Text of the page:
How Sexy is Social Media?
When thinking of sex and social media two thoughts easily come to mind:
The first is casually browsing your feed when, all of a sudden, you get a little beep from your partner. ‘I want you now’, followed by a cheeky glimpse of flesh in a tempting photo attachment.
The second is moving close to your partner, kissing them, fawning over them, only for them to go ‘Not now, I’m reading my feed’.
Neither of these scenarios is wholly accurate, nor indicative, of all social media engagements, but they do easily play on the mind. One for good reasons, the other…not so much.
Has Social Media Ruined Sexual Relationships?
The negative impact of social media on relationships is still up for debate, but some studies have been done that suggests that it could have a damaging effect.
The most notable of which was undertaken by Russell Clayton at the University of Missouri and was published in Journal of Cyberpsychology, Behavior and Social Networking. This study concluded that people who use social media once a day are more likely to report conflicts brought about by social media.
This is interesting but also, to some degree, seems obvious. It’s much like saying ‘Couples who spend more time in pubs have more arguments in pubs’; how much is caused by social media itself and how much is more due to the frequency of engaging with our ever-increasing digital landscape?
Of course, it’s perfectly possible to go OTT with social media, though, and the study did find that an increase of Facebook monitoring brought with it an increase in jealousy, partner monitoring, and cheating (as connections ex-partners can lead to a rekindling of affections).
Interestingly, this study found that the social media risk was biggest in the first three years of a relationship, so new lovers may need to be a bit more social media-aware than the golden oldies.
The Benefits of Social Media
But it’s not all doom and gloom. Far from it, actually.
Social media has been strongly linked with helping people in long-distance relationships maintain their emotional intimacy and has made communication in relationships generally much easier to accommodate.
Nowadays over a third of individuals are marrying someone they met online, after all, which, invariably, means social media has become somewhat of a matchmaker of our modern times. Being able to decide who you talk to online and lead the conversation is also a huge step up from the blind dates and wanted ads that we once depended on. Things are much more intimate now—more manageable—and people can really get to know each other before even meeting face-to-face.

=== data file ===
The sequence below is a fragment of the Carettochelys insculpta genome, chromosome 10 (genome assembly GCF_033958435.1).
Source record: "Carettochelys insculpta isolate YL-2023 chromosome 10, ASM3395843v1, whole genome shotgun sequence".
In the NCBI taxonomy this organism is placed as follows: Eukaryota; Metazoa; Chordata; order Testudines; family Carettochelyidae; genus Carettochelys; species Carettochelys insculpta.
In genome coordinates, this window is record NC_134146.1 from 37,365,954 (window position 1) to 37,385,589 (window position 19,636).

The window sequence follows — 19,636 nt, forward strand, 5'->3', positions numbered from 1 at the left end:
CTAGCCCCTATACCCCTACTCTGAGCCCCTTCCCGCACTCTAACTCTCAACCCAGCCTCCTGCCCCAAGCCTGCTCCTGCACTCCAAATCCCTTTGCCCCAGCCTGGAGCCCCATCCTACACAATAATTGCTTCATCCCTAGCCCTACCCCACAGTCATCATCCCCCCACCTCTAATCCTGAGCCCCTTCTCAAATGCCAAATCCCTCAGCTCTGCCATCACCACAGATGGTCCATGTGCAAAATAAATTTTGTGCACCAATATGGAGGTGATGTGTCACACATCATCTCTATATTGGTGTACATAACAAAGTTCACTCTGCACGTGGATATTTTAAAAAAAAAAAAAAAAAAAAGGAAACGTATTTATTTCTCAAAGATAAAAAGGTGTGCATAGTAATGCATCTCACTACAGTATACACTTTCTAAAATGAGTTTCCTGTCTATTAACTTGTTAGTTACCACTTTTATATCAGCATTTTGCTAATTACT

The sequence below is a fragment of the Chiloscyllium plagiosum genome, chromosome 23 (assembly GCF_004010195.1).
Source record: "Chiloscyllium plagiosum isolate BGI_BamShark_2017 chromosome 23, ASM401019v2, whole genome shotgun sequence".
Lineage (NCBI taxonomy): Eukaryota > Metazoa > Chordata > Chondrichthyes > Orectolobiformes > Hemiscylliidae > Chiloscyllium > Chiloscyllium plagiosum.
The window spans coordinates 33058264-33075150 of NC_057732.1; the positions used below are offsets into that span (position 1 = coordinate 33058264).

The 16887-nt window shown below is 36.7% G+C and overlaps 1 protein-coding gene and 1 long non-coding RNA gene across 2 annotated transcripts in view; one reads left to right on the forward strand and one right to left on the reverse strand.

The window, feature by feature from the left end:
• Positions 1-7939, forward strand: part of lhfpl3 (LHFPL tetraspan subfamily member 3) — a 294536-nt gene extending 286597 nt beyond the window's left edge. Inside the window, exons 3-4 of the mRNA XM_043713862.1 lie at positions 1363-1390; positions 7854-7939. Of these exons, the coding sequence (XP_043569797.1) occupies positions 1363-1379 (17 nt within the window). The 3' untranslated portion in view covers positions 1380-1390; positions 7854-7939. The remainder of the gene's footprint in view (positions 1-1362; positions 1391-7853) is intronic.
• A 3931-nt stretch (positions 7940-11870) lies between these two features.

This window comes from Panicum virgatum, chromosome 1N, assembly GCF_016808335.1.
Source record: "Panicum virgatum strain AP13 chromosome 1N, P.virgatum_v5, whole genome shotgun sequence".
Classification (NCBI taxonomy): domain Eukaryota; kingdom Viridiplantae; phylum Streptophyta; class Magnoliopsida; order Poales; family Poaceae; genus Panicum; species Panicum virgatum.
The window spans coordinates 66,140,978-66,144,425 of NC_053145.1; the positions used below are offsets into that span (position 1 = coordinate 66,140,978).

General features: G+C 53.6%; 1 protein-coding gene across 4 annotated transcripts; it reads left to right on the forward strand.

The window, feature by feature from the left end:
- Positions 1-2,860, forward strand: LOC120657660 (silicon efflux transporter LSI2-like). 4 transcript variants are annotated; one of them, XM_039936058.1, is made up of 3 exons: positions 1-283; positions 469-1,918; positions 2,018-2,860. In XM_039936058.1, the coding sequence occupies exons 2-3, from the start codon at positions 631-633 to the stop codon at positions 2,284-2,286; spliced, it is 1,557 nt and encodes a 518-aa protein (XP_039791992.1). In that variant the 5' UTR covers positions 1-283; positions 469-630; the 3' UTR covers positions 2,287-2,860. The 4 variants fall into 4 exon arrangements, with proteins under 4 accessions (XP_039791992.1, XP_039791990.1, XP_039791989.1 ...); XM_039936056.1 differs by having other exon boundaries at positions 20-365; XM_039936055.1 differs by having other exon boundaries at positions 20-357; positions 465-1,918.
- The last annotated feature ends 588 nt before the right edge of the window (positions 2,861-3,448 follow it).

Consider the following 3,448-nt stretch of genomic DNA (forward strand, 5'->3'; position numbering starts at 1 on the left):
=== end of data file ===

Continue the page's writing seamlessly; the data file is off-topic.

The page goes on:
When you think of what social media enables, this makes perfect sense. Social media is, at its core, a form of highly revealing self-expression—where people just to choose just how to manage their own identity, and relationships, in a relatively safe moderation of their time and space. The connections made online thus reflect the desires of one’s self in an honest and open way.
After all, a person doesn’t know you until they’ve seen your 50th share of that adorable cat meme.
All that being said, social media can come with its own trials and tribulations, and it’s very important to make sure that you control your relationship with social media (and your partner) rather than letting it control you.
Ironically, the best way to do this is by not getting too invested in any aspect of social media…at least not to the point of excess.
Don’t, for example, spend every moment of every day massaging your partner, and getting irritated if they don’t share your enthusiasm.
It also pays not to keep a constant eye on their feed, especially not at first. Allow their posts to come up on your wall, alongside everyone else, but don’t spend too much time just on their page. A natural approach to seeing your partner’s daily activity is going to give a much more balanced approach to the relationship that constant feed monitoring (which can skew your perspective).
Oversharing is also a strong no-no. Yes, you may think your partner is adorable when sleeping, but don’t take a snap of them asleep without their consent and don’t even think of sharing it on social media without their permission. Such acts can seem humiliating, denote a lack of respect, and make your partner question your relationship boundaries.
If social media is self-expression then everyone deserves the right to manage (at least as much as is possible) how they are presented online, and as their partner, you should respect their online identity to the utmost extent.
If you catch yourself in a Facebook argument with your partner then take a step back. As difficult as it can be. Even with your partner, the buffer that the internet provides can give a certain amount of bravado and (dare we say) recklessness that can lead to saying things you will regret down the line. Plus, whatever you say will always be a simple copy & paste away should things ever get bitter—and no one wants their worst moments documented.
Oh, and if you’re just starting out in a relationship then take that status change seriously and don’t feel the need to rush it. Much like any step in a relationship, what you do and how you do it matters, so make that change count.
Social media may seem like a natural part of our daily lives now, but it’s important to remember that it’s still a very new sensation, so many of the steps we’re taking on it today are entirely formative.
Relationships have never been experienced in the ways they are nowadays, and with amazing technology comes a certain amount of responsibility and a need for compassion and consideration.
Just remember, when it comes to social media you’re not just messing around on a screen—you’re bonding with your partner, as you would in any other way, and you should find that social media becomes an ally instead of an alienating factor in your love life.